In the past couple of years I’ve become a serious beetroot convert. I’m not talking about the pickled stuff in jars which I dreaded as a child, but about fresh roots with their wonderful earthy sweetness and autumnal aroma. Raw, beetroot makes a superb accompaniment to beef, particularly when paired with celeriac and a vinaigrette thick with dijon mustard, and it is among my favourite additions to a green salad. It is equally delicious boiled or roasted but this serves to accentuated the sweetness of the root so its even more important to pair it with something sharp or salty for contrast. This recipe is based on an exquisite beetroot and feta dip I ate at Sam and Sam Clark’s tapas bar Morito about a year ago. The walnuts and the tangy sheep’s cheese in my version temper the sweetness of the beetroot while the lemon juice and the parsley add freshness to the finished dish. Thickly spread onto slices of rye bread it’s a joy to eat and somehow all the more enjoyable for the way it stains your mouth and your fingertips.

Ingredients:

For the dip:

250g of beetroot

2 tbsp of natural yogurt

2 tsp of tahini

Juice of half a lemon

1 tbsp of extra virgin olive oil

Sea salt and freshly ground black pepper

To garnish:

50g sheep’s cheese, thinly sliced. I’m using a local ewe’s milk cheese called Sarsden but any hard sheep’s cheese would do. Feta works similarly well.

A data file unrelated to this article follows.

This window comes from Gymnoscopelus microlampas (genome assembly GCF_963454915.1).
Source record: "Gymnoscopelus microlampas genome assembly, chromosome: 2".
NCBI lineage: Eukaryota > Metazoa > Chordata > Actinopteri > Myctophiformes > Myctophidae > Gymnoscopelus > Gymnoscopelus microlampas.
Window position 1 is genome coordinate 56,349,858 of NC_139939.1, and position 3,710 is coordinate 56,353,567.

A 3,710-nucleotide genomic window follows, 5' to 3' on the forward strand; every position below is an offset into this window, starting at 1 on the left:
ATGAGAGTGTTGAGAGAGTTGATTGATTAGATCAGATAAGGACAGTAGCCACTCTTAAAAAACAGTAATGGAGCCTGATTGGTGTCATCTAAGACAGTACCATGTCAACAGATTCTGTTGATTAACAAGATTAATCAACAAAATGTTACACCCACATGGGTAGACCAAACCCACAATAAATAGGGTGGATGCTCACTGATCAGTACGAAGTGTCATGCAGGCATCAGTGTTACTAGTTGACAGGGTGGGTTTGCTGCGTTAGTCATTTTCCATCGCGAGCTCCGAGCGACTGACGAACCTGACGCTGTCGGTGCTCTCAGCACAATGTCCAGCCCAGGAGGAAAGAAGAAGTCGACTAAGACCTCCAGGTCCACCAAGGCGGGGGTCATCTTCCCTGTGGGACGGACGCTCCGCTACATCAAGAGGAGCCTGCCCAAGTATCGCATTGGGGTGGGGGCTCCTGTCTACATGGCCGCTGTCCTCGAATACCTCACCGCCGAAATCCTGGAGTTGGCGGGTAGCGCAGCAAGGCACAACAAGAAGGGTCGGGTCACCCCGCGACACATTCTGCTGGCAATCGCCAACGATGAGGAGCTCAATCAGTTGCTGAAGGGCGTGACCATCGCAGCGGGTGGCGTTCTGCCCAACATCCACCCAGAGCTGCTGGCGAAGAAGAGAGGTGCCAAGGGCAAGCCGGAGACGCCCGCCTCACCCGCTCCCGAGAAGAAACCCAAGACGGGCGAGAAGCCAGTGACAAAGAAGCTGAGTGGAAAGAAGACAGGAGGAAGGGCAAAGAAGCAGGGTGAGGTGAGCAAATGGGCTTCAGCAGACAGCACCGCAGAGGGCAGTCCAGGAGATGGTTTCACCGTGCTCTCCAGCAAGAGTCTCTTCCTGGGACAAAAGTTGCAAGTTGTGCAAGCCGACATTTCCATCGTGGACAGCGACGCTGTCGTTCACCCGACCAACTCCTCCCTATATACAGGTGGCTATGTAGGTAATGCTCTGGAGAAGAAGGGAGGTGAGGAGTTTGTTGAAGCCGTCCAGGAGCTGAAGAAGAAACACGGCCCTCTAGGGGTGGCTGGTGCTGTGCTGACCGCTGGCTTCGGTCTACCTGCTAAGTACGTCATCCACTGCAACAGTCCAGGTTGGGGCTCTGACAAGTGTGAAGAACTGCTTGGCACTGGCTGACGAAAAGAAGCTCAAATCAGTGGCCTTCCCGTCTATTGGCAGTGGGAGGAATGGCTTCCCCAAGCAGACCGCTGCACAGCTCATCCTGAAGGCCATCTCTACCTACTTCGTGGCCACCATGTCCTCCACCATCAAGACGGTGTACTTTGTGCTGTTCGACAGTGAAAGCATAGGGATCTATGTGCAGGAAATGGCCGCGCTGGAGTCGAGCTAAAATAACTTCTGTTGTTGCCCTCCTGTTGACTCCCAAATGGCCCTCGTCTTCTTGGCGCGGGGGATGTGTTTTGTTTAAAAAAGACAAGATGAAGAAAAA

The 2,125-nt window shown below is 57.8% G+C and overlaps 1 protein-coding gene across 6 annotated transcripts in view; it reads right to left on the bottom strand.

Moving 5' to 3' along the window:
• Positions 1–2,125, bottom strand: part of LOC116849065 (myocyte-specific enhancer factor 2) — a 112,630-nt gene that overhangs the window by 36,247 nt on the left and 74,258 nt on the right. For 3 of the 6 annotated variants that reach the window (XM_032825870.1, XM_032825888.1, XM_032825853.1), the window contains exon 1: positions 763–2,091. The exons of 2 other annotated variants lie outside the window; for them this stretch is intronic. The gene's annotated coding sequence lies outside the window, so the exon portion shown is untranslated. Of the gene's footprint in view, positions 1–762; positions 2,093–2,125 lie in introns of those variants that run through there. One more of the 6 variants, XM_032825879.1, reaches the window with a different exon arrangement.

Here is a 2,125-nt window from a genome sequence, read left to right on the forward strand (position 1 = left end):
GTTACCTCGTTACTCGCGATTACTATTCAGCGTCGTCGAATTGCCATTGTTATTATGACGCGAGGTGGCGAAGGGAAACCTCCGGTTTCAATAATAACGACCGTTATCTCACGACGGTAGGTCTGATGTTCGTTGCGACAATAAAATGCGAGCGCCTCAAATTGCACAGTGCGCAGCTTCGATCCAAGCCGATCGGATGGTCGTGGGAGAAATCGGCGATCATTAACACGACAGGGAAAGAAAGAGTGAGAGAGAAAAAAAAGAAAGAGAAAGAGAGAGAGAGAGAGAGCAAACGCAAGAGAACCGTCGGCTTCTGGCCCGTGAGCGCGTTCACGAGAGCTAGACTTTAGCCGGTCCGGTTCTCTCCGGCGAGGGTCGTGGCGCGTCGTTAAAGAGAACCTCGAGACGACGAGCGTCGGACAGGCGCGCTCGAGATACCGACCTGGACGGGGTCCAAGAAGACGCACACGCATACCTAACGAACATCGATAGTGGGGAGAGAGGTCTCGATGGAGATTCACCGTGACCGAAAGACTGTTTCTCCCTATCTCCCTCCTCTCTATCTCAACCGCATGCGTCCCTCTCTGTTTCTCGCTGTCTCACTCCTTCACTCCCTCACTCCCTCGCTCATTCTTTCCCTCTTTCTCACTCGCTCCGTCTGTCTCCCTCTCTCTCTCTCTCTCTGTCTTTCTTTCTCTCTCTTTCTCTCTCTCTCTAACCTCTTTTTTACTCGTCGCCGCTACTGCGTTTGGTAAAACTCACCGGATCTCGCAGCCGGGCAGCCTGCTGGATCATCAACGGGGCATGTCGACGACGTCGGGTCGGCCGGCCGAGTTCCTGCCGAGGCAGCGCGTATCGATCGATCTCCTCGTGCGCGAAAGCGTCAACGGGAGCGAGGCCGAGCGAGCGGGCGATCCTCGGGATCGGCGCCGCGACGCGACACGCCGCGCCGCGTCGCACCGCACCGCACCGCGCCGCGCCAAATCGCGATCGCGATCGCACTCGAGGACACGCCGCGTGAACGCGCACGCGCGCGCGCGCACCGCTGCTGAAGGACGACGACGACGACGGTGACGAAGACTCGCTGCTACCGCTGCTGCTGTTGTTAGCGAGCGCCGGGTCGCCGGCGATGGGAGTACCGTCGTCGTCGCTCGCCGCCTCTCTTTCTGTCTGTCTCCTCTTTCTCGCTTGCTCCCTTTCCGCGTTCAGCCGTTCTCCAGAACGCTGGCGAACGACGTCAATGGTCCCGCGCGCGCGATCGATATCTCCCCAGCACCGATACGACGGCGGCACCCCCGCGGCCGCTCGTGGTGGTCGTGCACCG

25g of walnuts

A handful of parsley, roughly chopped

Preparation:

Wash the beetroots and boil them in their skins until tender. This can take anywhere from 20 minutes to an hour depending on their size. Drain, and when cool enough to handle, top and tail them and rub off the skins (this is easiest done under running water).

Add the peeled roots to a blender along with all the other ingredients for the dip and blend until smooth. Season to taste and add a little more yogurt, tahini or lemon juice if you think it needs it. Spoon into a serving bowl.

Toast the walnuts in a dry pan to intensify their flavour then scatter them over the dip followed by the sheep’s cheese and the parsley. Serve with rye bread.

– Thomas Rees